Plot: Zak (Zack Gottsagen) needs to escape from the retirement home he has been parked at for years, despite the fact that he is very young. He has Down Syndrome and nobody knew where else to put him. Still, he needs to get out, then he can go to Salt Water Redneck’s (Thomas Haden Church) wrestling school. Finally one of his attempts actually works and Zak is off. By chance, he ends up on Tyler’s (Shia LaBeouf) boat. Tyler, too, needs to get out after pretty much destroying all of his chances to ever work as a fisherman in his hometown again. Together, the two strike out to fulfill Zak’s dream.
The Peanut Butter Falcon is a wonderful film. It’s touching, funny and has an eye for the absurd. But most importantly, it unquestioningly centers Zak and his story, never allowing him to become a prop in his own film.
Plot: Susie (Dakota Johnson) comes to Berlin to study at the Markos Tanz Akademie, a ballet school, where she is accepted since a dancer, Pat (Chloë Grace Moretz), just left. As Susie soon finds out, Pat didn’t simply leave. Something more is going on in the mysterious academy and with the help of her fellow student Sara (Mia Goth), Susie starts to investigate.
Suspiria is a visually strong, affective film that proves that watching a film is a very physical experience. It’s captivating in an hypnotic way.
Plot: The El Royale is a run-down motel literally straddling the state line between Nevada and California. Most of the time, it’s empty now, with a single night clerk, Miles (Lewis Pullman) enough to handle all the guests. But on this particular night, there are more guests than usual – and they are all here for their own unstated purposes: Father Daniel (Jeff Bridges) is looking for something. Darlene (Cynthia Erivo) wants to make her career as a singer. Laramie (Jon Hamm) is a vaccuum salesman on the road. Emily (Dakota Johnson) is running from something. As the guests bring their own story to the motel, things get more and more complicated.
Bad Times at the El Royale obviously tries to be a film in the vein of Tarantino’s best, but while a lot of the right ingredients are there for that, the film doesn’t really come together and starts to fall apart more and more the longer it lasts.
Rockstar Marianne Lane (Tilda Swinton) is on holidays, recovering from throat surgery that affected her vocal chords. She is spending her time in Italy together with her boyfriend, photographer Paul (Matthias Schoenaerts) in companionable calm and silence. Until her ex-husband and ex-producer Harry (Ralph Fiennes) shows up with his daughter Penelope (Dakota Johnson), a daughter he only just recently met himself. Harry and Penelope both bring their own special kind of trouble to the formerly so idyllic stay.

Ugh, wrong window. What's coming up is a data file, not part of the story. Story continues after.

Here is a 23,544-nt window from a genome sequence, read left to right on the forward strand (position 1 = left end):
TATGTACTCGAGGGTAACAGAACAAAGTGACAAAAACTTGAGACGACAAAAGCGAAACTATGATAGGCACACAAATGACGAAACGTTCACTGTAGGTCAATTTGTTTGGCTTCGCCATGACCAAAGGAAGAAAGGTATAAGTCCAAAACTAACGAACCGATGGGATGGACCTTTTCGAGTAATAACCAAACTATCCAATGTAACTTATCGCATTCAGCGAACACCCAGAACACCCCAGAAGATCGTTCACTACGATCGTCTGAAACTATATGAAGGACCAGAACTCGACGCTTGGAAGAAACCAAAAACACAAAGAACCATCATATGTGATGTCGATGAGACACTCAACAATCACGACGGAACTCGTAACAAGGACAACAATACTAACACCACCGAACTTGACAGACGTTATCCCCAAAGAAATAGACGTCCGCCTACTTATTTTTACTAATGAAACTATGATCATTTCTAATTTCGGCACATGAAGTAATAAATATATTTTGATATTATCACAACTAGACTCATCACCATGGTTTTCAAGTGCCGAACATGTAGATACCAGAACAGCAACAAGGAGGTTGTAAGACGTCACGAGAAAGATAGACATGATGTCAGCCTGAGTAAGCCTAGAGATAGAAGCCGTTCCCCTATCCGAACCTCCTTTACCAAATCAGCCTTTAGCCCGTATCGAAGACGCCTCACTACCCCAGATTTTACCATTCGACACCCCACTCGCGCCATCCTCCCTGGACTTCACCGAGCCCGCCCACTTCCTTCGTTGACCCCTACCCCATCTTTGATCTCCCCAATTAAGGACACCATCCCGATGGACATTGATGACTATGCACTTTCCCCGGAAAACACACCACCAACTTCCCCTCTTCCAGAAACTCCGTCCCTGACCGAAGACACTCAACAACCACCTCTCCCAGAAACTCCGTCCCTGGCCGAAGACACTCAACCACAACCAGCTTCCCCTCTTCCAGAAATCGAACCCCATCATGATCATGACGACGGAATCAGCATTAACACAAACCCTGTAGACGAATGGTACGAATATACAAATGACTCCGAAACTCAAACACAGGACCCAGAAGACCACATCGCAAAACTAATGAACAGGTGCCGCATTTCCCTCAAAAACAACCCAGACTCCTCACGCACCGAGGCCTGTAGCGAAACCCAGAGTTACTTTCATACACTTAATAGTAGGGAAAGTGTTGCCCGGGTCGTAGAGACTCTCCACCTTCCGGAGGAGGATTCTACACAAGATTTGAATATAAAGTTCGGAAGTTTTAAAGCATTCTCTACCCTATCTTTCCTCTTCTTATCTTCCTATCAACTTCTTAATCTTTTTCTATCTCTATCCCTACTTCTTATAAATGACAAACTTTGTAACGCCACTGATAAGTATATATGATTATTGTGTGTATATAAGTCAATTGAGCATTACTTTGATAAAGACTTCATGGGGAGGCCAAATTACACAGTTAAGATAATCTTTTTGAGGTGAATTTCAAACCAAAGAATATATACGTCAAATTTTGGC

A Bigger Splash starts off strong. While the cast manages to keep up the strength throughout, the plot does not. But with that much chemistry between everybody involved, I can certainly live without much of a plot.
Whitey Bulger (Johnny Depp) runs one of the more powerful crime syndicates in Boston. But he does have his rivals. That’s when ambitious FBI agent John Connolly (Joel Edgerton) approaches him. Connolly knows Bulger of old and he’s eager to make a name for himself, so he suggests that Bulger could become a FBI informant. That would give him more freedom in his affairs and it would help Connolly’s career by taking out plenty of bad guys – all of Bulger’s enemies.
Black Mass covers many years. Unfortunately it also feels like it lasts many, many years. It was such a boring film, I ultimately lost the battle against sleep and drifted of for a few minutes in-between.
Tobey (Aaron Paul) loves cars, racing and everything to do with that. When he gets the chance to build a car with and for Dino (Dominic Cooper), he jumps at it, despite his intense dislike of Dino. Everything seems to go fine and they sell the car for a shitload of money. But then Dino frames him for manslaughter and Tobey has two years in prison to think about how to take his revenge. He decides to settle the entire thing with a race.
Need for Speed was partly fun and partly not so much. Basically it’s what you expect from a video game adaptation when you don’t expect to much, missing “actually good” and “so bad it’s good” both by a rather wide margin.